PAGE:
- Population: 16.4 million
- Housing: 26% Urban, 74% Rural
The history of Chad comes from an article by the U.S. Library of Congress
Chad has experienced conflict at the national level with multiple civil wars in the last several decades. Although the government has been unstable, efforts are being made to improve the health of citizens as well as health care delivery. Detailed information about health care in the 1980s in Chad is difficult to find or unavailable mostly due to the Chadian Civil War (1979-82). Health in Chad is mostly characterized by infectious and parasitic diseases such as outbreaks of meningitis, HIV/AIDS, and malnutrition. In the early 1960s, the government made a substantial effort to extend the country's limited health infrastructure, even in the midst of civil conflict. Chad has relied on foreign assistance and, in this time, they were able to construct new buildings and renovate existing facilities. The Chad government also started laying the groundwork for training healthcare professionals. By the early 1980s, also during civil conflicts, there were five hospitals throughout Chad and two polyclinics serving the population of the capital region. There were 18 medical centers, 20 infirmaries, 127 dispensaries, 75 private medical facilities, and 20 social centers administered to the needs of Chadians. However, the growth in health care has been very slow. Data shows that despite the increase in facilities, the number of beds only increased by 238 from 1971 to 1988. Chad experienced a shortage of trained medical personnel which has hindered providing adequate access and care. In 1983, Chad's medical system employed 920 medical staff, medical personnel, and health professionals. In addition, foreign assistance provided another 41 doctors, 103 nurses, and 2 midwives.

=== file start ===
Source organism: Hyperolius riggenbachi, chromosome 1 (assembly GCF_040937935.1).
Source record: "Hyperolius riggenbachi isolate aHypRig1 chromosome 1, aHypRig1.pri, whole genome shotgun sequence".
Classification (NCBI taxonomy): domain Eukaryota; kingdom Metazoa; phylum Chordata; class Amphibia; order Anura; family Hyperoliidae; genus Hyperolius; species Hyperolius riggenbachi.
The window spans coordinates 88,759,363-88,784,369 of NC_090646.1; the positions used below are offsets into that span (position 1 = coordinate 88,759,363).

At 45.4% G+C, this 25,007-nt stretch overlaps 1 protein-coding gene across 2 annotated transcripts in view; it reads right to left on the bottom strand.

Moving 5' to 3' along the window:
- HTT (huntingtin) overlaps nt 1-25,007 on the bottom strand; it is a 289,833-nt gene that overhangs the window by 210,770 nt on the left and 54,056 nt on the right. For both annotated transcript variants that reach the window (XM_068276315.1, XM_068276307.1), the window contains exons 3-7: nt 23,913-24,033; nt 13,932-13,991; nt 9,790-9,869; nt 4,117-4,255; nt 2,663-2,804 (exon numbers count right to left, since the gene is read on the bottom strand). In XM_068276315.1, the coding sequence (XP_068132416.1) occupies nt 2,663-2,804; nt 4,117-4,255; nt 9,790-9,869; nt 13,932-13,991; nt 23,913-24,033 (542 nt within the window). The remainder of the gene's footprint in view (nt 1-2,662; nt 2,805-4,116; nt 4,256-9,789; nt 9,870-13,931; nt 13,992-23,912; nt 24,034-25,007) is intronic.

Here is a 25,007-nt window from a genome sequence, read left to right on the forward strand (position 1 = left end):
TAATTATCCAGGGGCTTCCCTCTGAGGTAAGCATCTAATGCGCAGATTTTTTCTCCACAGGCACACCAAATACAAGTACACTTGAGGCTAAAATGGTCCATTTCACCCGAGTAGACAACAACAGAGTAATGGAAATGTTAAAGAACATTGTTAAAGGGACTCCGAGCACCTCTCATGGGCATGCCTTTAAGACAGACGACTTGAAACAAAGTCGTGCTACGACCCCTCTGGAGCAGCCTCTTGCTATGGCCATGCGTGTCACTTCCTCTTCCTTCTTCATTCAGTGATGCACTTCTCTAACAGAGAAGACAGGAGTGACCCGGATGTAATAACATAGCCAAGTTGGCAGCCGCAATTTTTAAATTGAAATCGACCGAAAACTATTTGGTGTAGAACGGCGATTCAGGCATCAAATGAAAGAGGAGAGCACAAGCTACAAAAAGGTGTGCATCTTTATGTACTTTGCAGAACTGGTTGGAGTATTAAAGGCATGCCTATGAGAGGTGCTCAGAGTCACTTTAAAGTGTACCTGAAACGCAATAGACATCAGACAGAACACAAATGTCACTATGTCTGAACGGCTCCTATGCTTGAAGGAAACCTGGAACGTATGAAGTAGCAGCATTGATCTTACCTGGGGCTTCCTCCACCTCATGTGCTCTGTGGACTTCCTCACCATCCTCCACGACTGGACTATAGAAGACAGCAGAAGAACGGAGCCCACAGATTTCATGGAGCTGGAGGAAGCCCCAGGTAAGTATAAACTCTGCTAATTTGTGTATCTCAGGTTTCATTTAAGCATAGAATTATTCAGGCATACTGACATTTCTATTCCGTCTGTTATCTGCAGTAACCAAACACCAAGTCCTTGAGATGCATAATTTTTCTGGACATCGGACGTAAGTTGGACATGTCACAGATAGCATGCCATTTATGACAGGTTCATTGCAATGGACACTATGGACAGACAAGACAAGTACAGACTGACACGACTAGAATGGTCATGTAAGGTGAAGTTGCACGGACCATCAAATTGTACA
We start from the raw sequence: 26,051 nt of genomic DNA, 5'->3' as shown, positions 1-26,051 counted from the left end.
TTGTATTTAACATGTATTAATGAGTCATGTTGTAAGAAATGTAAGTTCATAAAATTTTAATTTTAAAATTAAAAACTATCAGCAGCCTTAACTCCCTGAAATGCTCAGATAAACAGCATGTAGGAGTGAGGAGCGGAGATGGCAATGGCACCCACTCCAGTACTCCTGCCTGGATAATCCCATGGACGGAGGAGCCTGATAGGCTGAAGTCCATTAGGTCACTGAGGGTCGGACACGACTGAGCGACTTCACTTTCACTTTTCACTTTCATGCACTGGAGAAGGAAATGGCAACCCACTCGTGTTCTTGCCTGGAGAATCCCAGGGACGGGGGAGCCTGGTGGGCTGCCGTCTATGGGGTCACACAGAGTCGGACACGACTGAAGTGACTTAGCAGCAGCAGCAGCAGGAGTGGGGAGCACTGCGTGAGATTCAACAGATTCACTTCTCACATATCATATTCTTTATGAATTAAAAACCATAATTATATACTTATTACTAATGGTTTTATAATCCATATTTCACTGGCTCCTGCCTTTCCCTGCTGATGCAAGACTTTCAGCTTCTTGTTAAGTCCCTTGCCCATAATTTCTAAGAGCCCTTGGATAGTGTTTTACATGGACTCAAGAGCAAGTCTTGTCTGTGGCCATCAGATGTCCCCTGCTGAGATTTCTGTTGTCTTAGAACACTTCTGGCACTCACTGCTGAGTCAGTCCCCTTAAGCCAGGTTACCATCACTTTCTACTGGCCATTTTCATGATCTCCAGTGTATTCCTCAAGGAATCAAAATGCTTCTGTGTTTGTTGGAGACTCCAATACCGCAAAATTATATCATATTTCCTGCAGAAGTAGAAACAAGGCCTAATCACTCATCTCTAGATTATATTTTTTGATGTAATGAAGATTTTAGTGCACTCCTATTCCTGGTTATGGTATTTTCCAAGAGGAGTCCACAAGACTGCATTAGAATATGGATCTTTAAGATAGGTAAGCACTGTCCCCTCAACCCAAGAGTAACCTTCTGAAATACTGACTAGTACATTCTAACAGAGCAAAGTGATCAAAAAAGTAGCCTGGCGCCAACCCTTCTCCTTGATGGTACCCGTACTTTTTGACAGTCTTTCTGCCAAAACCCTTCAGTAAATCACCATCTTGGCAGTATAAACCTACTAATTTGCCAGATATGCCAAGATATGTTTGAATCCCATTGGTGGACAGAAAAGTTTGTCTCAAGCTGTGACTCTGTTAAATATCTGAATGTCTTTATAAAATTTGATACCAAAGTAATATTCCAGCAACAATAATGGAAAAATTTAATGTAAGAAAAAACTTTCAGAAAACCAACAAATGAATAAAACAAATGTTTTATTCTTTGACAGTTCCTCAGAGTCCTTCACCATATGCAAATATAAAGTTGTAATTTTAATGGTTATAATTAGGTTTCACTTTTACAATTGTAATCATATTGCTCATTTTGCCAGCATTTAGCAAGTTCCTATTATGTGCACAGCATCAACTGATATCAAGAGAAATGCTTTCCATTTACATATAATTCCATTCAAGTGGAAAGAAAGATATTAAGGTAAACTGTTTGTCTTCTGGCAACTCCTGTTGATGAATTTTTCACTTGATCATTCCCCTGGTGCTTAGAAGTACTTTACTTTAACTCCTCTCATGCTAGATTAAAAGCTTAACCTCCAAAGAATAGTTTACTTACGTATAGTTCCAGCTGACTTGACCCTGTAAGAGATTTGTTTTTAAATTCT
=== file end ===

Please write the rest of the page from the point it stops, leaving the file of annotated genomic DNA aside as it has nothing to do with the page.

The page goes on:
HEALTH & HEALTH SYSTEM
Access to basic health care is limited in Chad and the country has a high prevalence of malnutrition, malaria, and outbreaks of disease.5 The country experiences relatively subpar health indicators with few options to improve due to weak health policies and healthcare shortages. The primary causes of death in Chad include lower respiratory infections, malaria, and HIV/AIDS. The country’s HIV/AIDS prevalence rate is well above the world average but similar to that of some neighboring countries.6